Gun or phaser from Star Trek? Or another sci-fi series to be named later. By someone else. Please excuse my lack of knowledge of sci fi geekdom—and I mean that in a good way fanboys. But this stuff suggests itself. Beretta took the venerable .22 caliber training pistol—default option Ruger Mark III or Colt Woodsman—and made it look like something for taking out Adhar Ru’afo. According to the Beretta bumph, Neos means “new” in Greek. To get that ancient civilization look, Beretta designed a nice rimfire pistol and dropped it off by the Guigiaro studio for the weekend. OK, I know: Neo. Matrix. Got it. And you should too, if you’re looking for something to lure your sc fi lovin’ child off the couch and down to someplace far healthier. I mean the gun range, of course.
Cliché time: usually form does follow function. Although beauty is in the eye of the beholder, all of the components in this Beretta feel top notch for the price point. The 10-round magazine (great for us New Yorkers and those living in the Peoples Republik of Kalifornia) features a small indentation slot so .22 can drop in easy. The rest of the pistol comes apart into five modular components; the only one that I did not dig is the screw-release that allows the frame to separate from the side. It makes you wonder why a ‘dial indicator’ is on the side of your pistol.
The unit works by a cycling a portion of the rear mechanism, and not the entire ‘slide’ a la 1911. When you play with one in the store, you’ll get what I mean. The only thing I did not like about the gun is its tenancy to bite you when releasing this modified slide. It can be overcome by training, but my index finger was pinched from the get-go trying to figure it out.
The grips are made of a rugged fiberglass, and most everything else on the gun feels solid. Say what you want about the M9 pistol, but it had to go though a lot of hurdles to become the official sidearm of the US Army. Beretta, after nearly 500 years in business, knows what it is doing.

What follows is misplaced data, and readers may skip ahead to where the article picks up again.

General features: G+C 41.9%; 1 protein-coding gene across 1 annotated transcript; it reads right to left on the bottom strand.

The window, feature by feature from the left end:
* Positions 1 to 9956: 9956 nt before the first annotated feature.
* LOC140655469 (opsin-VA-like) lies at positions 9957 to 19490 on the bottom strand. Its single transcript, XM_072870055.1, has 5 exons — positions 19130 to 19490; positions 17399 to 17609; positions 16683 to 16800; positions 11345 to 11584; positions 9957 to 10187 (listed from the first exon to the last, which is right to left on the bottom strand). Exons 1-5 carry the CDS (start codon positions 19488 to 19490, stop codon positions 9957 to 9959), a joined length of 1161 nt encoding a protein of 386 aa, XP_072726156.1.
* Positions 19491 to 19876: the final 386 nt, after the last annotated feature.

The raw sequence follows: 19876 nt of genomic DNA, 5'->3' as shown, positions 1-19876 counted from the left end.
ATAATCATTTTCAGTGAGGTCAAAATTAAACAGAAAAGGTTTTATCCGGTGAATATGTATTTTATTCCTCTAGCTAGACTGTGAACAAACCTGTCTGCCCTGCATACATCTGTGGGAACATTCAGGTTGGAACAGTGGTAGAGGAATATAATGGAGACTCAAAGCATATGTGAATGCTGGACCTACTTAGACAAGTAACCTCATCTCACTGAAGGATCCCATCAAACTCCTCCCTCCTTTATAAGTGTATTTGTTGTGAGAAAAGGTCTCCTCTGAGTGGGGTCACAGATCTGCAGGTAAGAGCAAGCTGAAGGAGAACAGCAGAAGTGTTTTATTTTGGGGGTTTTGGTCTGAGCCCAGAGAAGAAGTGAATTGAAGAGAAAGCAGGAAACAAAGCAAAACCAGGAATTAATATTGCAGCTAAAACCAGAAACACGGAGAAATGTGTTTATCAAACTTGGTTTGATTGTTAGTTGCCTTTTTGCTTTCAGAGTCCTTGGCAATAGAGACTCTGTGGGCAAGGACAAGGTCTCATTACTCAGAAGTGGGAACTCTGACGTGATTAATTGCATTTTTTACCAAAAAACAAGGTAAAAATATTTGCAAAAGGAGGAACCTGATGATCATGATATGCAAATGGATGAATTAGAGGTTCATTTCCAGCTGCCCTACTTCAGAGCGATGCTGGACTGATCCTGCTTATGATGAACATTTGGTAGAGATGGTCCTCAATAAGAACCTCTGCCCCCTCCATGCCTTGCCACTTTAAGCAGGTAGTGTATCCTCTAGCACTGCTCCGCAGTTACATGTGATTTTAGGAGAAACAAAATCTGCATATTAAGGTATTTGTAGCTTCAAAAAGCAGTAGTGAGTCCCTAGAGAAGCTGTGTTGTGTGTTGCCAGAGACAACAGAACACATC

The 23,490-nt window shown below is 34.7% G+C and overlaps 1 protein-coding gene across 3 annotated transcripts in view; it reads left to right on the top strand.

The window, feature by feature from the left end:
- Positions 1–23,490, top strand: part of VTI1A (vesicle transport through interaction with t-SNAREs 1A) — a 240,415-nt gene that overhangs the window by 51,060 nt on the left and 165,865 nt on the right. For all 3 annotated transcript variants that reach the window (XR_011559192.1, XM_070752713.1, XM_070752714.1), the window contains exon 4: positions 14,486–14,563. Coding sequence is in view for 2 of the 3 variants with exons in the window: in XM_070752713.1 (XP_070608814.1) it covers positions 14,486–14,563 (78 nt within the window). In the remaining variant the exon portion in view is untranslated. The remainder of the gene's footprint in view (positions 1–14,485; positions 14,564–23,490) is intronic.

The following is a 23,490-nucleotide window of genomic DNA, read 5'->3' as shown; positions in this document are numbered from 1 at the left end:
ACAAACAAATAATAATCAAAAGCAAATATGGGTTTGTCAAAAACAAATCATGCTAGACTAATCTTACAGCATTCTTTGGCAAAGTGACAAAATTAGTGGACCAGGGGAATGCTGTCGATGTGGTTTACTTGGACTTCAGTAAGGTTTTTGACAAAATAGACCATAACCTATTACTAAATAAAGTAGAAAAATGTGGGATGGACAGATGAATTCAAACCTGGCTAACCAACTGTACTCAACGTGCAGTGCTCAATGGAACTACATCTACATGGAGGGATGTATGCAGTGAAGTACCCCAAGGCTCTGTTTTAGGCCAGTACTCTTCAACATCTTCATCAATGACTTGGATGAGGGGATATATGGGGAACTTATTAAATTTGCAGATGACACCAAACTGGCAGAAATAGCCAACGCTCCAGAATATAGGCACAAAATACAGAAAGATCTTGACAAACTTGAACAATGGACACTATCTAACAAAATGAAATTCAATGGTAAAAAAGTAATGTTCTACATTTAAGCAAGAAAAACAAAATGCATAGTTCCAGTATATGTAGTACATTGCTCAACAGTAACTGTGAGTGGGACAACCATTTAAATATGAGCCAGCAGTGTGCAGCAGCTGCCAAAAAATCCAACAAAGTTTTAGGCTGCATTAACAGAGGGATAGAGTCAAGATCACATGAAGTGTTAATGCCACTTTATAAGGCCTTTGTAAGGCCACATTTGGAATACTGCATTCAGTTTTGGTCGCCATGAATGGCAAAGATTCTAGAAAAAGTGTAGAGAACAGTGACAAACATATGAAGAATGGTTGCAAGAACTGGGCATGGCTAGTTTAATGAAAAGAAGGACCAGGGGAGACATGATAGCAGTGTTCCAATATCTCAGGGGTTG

Except when it comes to the magazine release. It is actuated by your trigger finger. Not your thumb as God and John Moses Browning intended.
Other than that, the trigger pull is good. Just good. it’s not quite as crisp and clean as the gold standard Ruger Mk III, but it’s not what you’d call a show stopper.Frankly, the gun has more than enough accuracy to outshoot me.
I didn’t send a lot of rounds downrange, but all reports on the internet grapevine indicate a gun that will shoot hundreds of rounds of anything without complaint. The only odd thing I noticed: some more muzzle flash than a typical .22. That could have been the supplied 32 grain ammo being a little hotter than usual.
Beretta suggests a retail price for the U22 Neos Inox of $375. There are new ones about just under the $300 mark.
If you really want to take this gun to the next level of rimfire crazy, Beretta offers a carbine conversion kit that makes the thing look goofy and badass at the same time. If I bought a U22, I would buy it just for the novelty of using it a few times but the gun would primarily remain a pistol. It is a .22 terrific for plinking and accuracy with styling to keep the younger generation interested.
Model: Beretta U22 Neos Inox
Magazine Capacity: 10
Total Length (mm/inch): 260/10.2
Barrel Length (mm/inch): 152/6
Total Thickness (mm/inch): 38/1.5
Total Height (mm/inch): 132.5.2
Sight Radius (mm/inch): 226/8.9
Weight Unloaded (gr/oz): 100/35.3
RATINGS (out of five)
Style * * * * *
Probably the most sci-fi .22 pistol out there. If you like it, you’ll love it. If you don’t, subtract four stars.
Ergonomics * *
They take a little getting used to and in the beginning it’ll bite ya.
Reliability * * * *
I did not have the opportunity to use it with the cheapest .22 ammo that would be good for extended plinking, but it ate the good stuff.
Customize This * * * *
Carbine kit is available that makes it into something a Stormtrooper would use.
OVERALL RATING * * *1/2